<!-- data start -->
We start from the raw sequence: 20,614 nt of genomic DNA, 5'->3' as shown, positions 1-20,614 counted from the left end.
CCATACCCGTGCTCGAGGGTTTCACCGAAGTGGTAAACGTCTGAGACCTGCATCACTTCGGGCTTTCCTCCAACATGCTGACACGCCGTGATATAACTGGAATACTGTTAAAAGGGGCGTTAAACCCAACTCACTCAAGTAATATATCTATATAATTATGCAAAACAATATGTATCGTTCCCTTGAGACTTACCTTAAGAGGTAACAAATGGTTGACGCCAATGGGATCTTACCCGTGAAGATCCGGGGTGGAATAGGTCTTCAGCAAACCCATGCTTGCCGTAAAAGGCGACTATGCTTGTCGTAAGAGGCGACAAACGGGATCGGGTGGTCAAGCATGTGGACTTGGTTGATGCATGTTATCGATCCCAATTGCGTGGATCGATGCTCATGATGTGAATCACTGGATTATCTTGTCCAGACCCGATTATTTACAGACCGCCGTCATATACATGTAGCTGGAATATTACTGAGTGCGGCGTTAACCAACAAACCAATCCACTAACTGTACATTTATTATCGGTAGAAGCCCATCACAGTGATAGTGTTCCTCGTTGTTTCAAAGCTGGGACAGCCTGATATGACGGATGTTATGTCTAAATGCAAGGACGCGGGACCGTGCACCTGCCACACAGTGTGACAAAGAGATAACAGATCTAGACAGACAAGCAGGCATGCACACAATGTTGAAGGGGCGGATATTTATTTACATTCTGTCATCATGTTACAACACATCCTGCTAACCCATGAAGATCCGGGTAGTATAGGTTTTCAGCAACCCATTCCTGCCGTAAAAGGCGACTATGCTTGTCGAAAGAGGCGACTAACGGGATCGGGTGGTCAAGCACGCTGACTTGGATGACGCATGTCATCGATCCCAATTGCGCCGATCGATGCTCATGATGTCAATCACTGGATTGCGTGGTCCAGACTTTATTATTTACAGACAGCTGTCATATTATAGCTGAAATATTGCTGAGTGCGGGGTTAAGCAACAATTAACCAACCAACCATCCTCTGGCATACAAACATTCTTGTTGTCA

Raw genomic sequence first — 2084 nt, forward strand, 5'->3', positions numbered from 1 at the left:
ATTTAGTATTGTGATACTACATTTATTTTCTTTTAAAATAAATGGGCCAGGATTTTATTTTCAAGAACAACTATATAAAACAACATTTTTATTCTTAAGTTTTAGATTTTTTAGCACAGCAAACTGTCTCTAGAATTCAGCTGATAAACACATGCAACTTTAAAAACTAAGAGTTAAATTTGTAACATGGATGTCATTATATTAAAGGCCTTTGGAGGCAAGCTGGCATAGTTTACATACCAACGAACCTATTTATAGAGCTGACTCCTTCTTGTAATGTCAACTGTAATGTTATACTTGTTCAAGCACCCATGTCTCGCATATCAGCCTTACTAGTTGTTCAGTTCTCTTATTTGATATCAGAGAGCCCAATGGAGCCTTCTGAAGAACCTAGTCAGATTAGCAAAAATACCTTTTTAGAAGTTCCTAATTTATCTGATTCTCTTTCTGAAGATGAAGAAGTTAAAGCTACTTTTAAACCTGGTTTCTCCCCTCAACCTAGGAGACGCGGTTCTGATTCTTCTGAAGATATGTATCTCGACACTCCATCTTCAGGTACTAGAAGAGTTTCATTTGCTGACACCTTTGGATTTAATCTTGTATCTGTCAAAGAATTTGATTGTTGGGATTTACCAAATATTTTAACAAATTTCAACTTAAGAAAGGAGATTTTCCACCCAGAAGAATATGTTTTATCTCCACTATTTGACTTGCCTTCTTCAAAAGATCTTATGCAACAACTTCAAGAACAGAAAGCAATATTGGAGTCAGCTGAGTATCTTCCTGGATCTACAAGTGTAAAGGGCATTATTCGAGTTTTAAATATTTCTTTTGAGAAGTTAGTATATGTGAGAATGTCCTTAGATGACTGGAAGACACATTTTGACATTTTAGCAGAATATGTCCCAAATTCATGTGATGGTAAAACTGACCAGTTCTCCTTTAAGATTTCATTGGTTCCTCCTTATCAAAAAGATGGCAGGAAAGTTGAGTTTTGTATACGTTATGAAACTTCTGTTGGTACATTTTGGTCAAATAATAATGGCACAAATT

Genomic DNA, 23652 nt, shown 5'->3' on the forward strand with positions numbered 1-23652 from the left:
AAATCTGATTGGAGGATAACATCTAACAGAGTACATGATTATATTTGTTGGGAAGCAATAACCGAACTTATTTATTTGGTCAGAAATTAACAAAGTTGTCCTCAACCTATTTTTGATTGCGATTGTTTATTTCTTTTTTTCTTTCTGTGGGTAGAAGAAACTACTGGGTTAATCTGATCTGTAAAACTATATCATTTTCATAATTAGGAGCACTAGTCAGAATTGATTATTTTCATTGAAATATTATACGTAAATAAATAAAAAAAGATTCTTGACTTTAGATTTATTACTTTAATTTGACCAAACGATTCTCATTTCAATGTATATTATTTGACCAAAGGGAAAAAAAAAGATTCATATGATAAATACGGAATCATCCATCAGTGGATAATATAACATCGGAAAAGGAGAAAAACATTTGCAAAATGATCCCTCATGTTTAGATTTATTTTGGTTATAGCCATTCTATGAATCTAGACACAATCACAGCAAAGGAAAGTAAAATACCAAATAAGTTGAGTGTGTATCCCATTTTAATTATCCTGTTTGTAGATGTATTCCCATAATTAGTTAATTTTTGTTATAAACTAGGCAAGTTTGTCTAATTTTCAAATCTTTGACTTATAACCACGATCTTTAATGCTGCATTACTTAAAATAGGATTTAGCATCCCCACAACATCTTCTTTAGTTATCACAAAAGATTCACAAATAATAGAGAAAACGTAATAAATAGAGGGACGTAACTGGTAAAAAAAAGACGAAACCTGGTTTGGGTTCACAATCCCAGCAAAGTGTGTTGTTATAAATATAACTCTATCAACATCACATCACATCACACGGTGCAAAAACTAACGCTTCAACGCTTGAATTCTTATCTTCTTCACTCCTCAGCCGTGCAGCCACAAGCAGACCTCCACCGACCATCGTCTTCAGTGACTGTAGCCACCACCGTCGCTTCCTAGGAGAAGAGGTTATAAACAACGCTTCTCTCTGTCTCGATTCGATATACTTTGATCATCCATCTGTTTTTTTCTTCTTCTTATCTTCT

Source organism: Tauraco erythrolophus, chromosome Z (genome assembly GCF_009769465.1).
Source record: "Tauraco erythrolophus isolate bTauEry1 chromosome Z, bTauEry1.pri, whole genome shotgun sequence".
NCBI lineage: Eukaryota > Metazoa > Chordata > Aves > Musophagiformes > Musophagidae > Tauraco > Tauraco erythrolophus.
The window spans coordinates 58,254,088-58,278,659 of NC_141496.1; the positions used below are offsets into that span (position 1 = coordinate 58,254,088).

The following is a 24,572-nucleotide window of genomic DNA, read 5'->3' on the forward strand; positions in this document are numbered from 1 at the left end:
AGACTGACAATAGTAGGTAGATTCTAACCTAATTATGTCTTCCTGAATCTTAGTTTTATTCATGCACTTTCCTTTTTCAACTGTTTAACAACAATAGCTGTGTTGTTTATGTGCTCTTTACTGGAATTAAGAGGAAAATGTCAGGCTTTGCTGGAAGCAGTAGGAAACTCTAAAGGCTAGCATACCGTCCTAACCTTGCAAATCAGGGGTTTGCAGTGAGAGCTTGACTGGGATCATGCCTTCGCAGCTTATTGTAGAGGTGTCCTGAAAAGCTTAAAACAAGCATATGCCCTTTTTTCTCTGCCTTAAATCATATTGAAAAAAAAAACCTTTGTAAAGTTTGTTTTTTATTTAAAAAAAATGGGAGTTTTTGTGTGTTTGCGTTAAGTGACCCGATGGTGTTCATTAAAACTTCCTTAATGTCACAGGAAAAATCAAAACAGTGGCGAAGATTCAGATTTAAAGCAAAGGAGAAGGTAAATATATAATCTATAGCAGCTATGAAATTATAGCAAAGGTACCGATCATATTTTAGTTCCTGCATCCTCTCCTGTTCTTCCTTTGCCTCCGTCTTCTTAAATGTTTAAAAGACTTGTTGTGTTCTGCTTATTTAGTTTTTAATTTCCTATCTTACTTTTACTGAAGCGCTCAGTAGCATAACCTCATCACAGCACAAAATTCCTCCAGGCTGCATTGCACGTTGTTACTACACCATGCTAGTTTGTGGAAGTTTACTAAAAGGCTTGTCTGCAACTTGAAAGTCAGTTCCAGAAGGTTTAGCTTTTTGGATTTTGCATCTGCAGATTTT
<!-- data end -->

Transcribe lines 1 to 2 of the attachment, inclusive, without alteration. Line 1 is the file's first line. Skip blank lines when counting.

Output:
We start from the raw sequence: 20,614 nt of genomic DNA, 5'->3' as shown, positions 1-20,614 counted from the left end.
CCATACCCGTGCTCGAGGGTTTCACCGAAGTGGTAAACGTCTGAGACCTGCATCACTTCGGGCTTTCCTCCAACATGCTGACACGCCGTGATATAACTGGAATACTGTTAAAAGGGGCGTTAAACCCAACTCACTCAAGTAATATATCTATATAATTATGCAAAACAATATGTATCGTTCCCTTGAGACTTACCTTAAGAGGTAACAAATGGTTGACGCCAATGGGATCTTACCCGTGAAGATCCGGGGTGGAATAGGTCTTCAGCAAACCCATGCTTGCCGTAAAAGGCGACTATGCTTGTCGTAAGAGGCGACAAACGGGATCGGGTGGTCAAGCATGTGGACTTGGTTGATGCATGTTATCGATCCCAATTGCGTGGATCGATGCTCATGATGTGAATCACTGGATTATCTTGTCCAGACCCGATTATTTACAGACCGCCGTCATATACATGTAGCTGGAATATTACTGAGTGCGGCGTTAACCAACAAACCAATCCACTAACTGTACATTTATTATCGGTAGAAGCCCATCACAGTGATAGTGTTCCTCGTTGTTTCAAAGCTGGGACAGCCTGATATGACGGATGTTATGTCTAAATGCAAGGACGCGGGACCGTGCACCTGCCACACAGTGTGACAAAGAGATAACAGATCTAGACAGACAAGCAGGCATGCACACAATGTTGAAGGGGCGGATATTTATTTACATTCTGTCATCATGTTACAACACATCCTGCTAACCCATGAAGATCCGGGTAGTATAGGTTTTCAGCAACCCATTCCTGCCGTAAAAGGCGACTATGCTTGTCGAAAGAGGCGACTAACGGGATCGGGTGGTCAAGCACGCTGACTTGGATGACGCATGTCATCGATCCCAATTGCGCCGATCGATGCTCATGATGTCAATCACTGGATTGCGTGGTCCAGACTTTATTATTTACAGACAGCTGTCATATTATAGCTGAAATATTGCTGAGTGCGGGGTTAAGCAACAATTAACCAACCAACCATCCTCTGGCATACAAACATTCTTGTTGTCA